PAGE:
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The Case for Teaching Art in Schools

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Why is teaching art in schools important? If you're asking that question, I don't think you understand the positive impact that the arts can have.

Unless you live under a rock, or not in the UK you might have heard that the Nasty Party want to sell our publicly owned schools off to the highest bidders. They want schools to become academies that are owned and run essentially for profit by companies. There has been a large public outcry about this, and teachers are far from impressed either.

Ninety-three per cent of headteachers, their deputies and assistants polled by the National Union of Teachers (NUT) agreed the Government’s policy to turn all schools in the academies was “inappropriate”.

The Independent

Apart from the obvious robbery of these currently publicly owned buildings and grounds, is the concern over the change in curriculum. When I was in Secondary School (over ten years ago) I had roughly three hours of art a week, I also had two hours of music and an hour of drama. When it came to choosing my GCSE's, if I had chosen art, music or drama I would have had more time allocated. (I didn't take art at GCSE level because I couldn't abide Mr Cross who was my art teacher. I also wanted to be a vet, so took Latin instead, canis, cani, canem, cane).

The government has put pressure on schools to deliver the Ebac, which comprises of English, maths, science, humanities and languages. There is no room for arts, music or drama. In an effort to appear 'outstanding' in league tables schools strip the arts from the curriculum. There's an under current that whispers in the ear of the impressionable that the arts are not worth studying. I've spoken before, when talking about Arts Emergency, at how important teaching art in schools is. I think I might have briefly mentioned too, how art, or the ideas sparked by art saved my life.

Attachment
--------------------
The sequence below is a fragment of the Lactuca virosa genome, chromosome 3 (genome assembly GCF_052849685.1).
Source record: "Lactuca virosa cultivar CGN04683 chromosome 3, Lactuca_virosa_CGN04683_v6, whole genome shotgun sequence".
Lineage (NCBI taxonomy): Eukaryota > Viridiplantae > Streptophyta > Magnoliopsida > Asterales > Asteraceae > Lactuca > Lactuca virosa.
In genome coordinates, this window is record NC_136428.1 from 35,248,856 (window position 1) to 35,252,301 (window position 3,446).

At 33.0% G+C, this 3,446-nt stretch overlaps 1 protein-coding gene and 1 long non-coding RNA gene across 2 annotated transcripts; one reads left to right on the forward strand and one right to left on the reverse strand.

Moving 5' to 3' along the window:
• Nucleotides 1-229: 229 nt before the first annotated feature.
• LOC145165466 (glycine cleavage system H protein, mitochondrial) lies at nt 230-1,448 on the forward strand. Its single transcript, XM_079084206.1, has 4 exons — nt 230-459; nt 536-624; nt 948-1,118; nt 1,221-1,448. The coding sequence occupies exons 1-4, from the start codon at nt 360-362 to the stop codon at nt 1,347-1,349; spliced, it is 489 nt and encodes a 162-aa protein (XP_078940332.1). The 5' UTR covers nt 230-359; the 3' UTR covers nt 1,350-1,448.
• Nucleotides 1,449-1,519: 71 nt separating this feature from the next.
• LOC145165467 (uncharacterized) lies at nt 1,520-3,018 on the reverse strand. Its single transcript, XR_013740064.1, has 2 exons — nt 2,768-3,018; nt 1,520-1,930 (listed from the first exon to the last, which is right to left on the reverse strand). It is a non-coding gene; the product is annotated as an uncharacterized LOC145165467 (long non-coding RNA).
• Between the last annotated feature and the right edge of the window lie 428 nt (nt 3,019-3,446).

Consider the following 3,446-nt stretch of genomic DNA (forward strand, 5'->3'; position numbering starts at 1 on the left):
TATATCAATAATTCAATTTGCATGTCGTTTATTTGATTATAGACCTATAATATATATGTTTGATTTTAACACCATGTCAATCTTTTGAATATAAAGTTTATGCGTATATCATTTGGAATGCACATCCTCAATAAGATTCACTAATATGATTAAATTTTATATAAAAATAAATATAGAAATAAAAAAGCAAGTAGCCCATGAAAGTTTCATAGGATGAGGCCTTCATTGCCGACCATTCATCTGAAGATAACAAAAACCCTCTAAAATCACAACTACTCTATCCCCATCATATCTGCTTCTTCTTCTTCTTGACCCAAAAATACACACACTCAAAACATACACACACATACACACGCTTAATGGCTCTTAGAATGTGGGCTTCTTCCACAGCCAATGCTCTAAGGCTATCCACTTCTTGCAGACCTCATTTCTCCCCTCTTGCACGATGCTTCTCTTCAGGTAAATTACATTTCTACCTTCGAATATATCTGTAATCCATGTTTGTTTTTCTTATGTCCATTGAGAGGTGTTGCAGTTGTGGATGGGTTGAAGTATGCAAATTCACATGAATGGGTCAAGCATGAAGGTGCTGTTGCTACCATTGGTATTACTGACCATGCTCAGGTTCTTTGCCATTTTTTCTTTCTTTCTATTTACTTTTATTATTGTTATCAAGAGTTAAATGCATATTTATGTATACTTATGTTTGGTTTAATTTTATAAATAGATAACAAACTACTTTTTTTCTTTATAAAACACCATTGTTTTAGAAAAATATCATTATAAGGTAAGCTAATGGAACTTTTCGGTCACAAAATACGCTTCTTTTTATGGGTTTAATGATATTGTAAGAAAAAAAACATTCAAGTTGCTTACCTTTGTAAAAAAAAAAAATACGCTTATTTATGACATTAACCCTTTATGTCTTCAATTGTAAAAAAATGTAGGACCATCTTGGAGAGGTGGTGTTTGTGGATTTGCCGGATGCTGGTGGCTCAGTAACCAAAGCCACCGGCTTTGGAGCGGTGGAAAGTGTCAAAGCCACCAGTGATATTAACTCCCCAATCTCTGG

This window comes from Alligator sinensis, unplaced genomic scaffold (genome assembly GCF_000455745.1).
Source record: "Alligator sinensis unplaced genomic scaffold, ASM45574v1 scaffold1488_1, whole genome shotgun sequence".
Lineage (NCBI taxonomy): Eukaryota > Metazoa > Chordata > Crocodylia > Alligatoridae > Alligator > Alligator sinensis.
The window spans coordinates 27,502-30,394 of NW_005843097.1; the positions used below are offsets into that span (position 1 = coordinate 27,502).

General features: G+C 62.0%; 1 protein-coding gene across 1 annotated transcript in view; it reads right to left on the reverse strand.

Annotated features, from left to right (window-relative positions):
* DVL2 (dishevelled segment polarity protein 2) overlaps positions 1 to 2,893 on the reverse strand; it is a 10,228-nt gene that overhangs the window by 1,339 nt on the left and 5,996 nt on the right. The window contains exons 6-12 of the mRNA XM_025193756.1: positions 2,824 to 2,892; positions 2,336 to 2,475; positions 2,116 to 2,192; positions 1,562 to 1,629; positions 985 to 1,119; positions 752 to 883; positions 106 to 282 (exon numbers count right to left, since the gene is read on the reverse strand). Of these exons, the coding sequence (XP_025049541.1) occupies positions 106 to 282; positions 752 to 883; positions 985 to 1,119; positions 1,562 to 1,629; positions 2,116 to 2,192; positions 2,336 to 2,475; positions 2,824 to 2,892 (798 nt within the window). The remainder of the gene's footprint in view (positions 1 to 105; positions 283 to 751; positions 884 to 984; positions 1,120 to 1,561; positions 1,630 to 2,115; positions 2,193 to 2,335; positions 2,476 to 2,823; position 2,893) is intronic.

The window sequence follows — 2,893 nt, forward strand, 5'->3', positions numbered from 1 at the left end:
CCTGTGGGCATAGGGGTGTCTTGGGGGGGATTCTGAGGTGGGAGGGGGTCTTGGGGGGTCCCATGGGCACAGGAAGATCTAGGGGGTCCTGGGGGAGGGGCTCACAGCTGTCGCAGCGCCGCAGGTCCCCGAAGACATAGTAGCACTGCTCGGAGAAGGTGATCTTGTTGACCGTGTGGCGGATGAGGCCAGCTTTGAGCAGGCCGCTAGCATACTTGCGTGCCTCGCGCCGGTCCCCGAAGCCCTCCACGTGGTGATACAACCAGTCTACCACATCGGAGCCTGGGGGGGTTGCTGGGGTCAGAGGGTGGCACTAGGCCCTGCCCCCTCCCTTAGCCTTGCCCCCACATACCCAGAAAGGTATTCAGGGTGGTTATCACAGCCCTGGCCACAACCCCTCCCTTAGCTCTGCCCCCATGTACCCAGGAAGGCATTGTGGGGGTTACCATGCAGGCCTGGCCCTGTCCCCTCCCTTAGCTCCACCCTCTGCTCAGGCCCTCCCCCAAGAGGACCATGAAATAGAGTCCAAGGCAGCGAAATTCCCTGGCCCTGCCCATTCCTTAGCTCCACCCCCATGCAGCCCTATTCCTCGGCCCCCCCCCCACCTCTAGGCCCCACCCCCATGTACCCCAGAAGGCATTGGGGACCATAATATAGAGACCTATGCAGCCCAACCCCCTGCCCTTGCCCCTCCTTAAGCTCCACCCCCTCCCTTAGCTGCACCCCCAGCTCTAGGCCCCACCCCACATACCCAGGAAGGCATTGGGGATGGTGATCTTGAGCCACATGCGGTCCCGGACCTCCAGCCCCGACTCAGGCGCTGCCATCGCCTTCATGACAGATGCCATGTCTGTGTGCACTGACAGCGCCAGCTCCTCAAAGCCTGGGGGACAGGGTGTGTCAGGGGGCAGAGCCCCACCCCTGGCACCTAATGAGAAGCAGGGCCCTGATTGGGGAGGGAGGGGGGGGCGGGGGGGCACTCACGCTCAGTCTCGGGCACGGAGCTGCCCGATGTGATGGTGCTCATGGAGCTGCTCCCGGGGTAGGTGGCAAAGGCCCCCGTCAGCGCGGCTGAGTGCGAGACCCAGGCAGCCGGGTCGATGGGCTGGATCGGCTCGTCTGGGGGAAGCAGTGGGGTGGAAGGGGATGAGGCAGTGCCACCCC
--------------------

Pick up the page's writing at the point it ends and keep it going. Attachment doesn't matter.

The arts are important and teaching art in schools is important and concerns us all. Not one of us lives a life that is not impacted somehow by someone that has studied an art. We listen to music, we watch tv, films, plays, we use things that someone has designed (Joseph Joseph kitchen wares!!). The arts provide us with a culture, the arts provide us an escape from the monotony that can be daily life.

There are two strains at play,

  1. Children aren't being taught the arts
  2. Children aren't being taught how valuable the arts are

The arts are not just about hobbies or having fun. Teaching art is about teaching critical thinking and analysis. It's about being in an environment where those learning are able to experiment and to learn from those experiments. It's only from trying new things out that we learn, and the curve is going to be embarrassing at times. It's going to be painful occasionally, too.

Those of us in the arts, we don't stop learning, we don't stop trying and we don't stop getting things wrong sometimes (ok, maybe just me). Especially when we're trying new things. (definitely me).

It scares me, the future of schools and what our children will be taught. I know I didn't take art at GCSE level, but that was a choice I made, an informed choice. It's having that choice that is important. As always there will be those that don't let the lack of formal education stop them. There is a wealth of individuals out there that has chosen a creative career path and they have taught themselves. There are many that have overcome other obstacles, but I can't help believe that it shouldn't be a fight to learn and live how an individual wants to.

Maybe I'm just too left wing. Maybe I'm too idealist. Maybe I'm just an idiot who talks out her arse. Whatever. I care.

I care that there may be another fifteen year old girl out there, whose life is at risk of tumbling down into drink, drugs and chasing the next high. Who might not be able to find solace in an arts subject. I'm concerned that we might lose out on musicians, writers, performers, because the Government we have only sees wealth when it looks like money.

THOUGHTSErin Veness